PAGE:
So wrote Engels in the mid-1890s. The massive growth of the world’s cities over the last half century has vindicated much of the reasoning behind Engel’s statement. The peasantry is as absent today from North West continental Europe as it was from England in Engels’ day. But the shrinkage globally has been much slower than Marx and Engels expected. Peasants still amount to about a third of the world’s population. The reality, across much of Latin America, as in nearly all of Africa and South and East Asia, is that hundreds of millions of individual small farmers are clinging on to the land which they own or rent. They find themselves caught again and again in a vice, as rising prices for energy and fertiliser inputs squeeze them from one side and competition from capitalist farms with modern equipment presses them on the other. And the discontent bred by this can still make the peasantry an important political fact in major countries in the Global South. Even in Latin America, where the peasantry shrank by half between the 1960s and the 1980s [59], it has been peasant-based rebellions against capitalism that have caught the imaginations of people around the world, with the Zapatistas in southern Mexico, the MST landless workers’ movement in Brazil and a big section of the movement which swept Evo Morales to the presidency of Bolivia in 2006.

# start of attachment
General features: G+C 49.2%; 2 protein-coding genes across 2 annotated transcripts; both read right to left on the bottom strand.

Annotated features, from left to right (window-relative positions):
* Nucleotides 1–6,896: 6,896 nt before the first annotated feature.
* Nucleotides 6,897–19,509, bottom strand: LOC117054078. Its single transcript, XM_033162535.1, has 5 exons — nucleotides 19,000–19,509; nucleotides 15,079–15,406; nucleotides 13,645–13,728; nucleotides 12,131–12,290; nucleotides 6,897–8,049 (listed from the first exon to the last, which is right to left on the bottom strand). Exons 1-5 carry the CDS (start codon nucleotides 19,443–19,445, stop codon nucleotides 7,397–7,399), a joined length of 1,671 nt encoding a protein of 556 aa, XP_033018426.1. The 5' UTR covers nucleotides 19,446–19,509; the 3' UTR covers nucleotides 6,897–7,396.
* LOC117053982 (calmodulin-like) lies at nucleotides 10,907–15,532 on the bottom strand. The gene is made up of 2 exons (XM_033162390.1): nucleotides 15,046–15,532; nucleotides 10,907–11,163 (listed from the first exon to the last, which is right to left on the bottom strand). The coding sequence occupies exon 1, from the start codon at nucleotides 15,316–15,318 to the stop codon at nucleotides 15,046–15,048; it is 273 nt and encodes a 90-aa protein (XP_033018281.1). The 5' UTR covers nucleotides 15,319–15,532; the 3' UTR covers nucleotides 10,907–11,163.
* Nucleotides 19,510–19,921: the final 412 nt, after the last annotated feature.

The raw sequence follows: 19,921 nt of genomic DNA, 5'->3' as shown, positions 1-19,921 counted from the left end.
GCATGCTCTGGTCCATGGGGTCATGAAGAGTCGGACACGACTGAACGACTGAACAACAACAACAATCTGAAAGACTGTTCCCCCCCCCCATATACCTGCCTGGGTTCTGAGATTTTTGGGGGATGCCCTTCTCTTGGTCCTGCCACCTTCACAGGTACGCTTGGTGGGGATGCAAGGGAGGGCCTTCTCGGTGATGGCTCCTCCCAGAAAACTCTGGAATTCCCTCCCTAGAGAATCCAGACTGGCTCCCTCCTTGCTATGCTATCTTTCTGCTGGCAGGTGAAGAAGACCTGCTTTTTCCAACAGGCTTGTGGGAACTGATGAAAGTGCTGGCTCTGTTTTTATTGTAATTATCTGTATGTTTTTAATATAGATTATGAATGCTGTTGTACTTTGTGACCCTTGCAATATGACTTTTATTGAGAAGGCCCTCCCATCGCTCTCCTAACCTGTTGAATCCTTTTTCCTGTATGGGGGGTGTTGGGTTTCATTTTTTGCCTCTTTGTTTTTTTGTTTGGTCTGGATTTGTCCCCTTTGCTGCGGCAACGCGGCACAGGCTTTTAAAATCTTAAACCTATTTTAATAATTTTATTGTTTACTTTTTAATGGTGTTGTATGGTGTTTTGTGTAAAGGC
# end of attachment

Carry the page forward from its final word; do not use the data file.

These movements have led many activists to adopt what are sometimes called “neo-populist” views. [60] These see the peasants as the agent of social change, or at least a component in the agency of the “multitude”. And sometimes the future of world food production is also seen as lying with them, since food production per hectare is often greater on small peasant plots than on larger holdings. [61]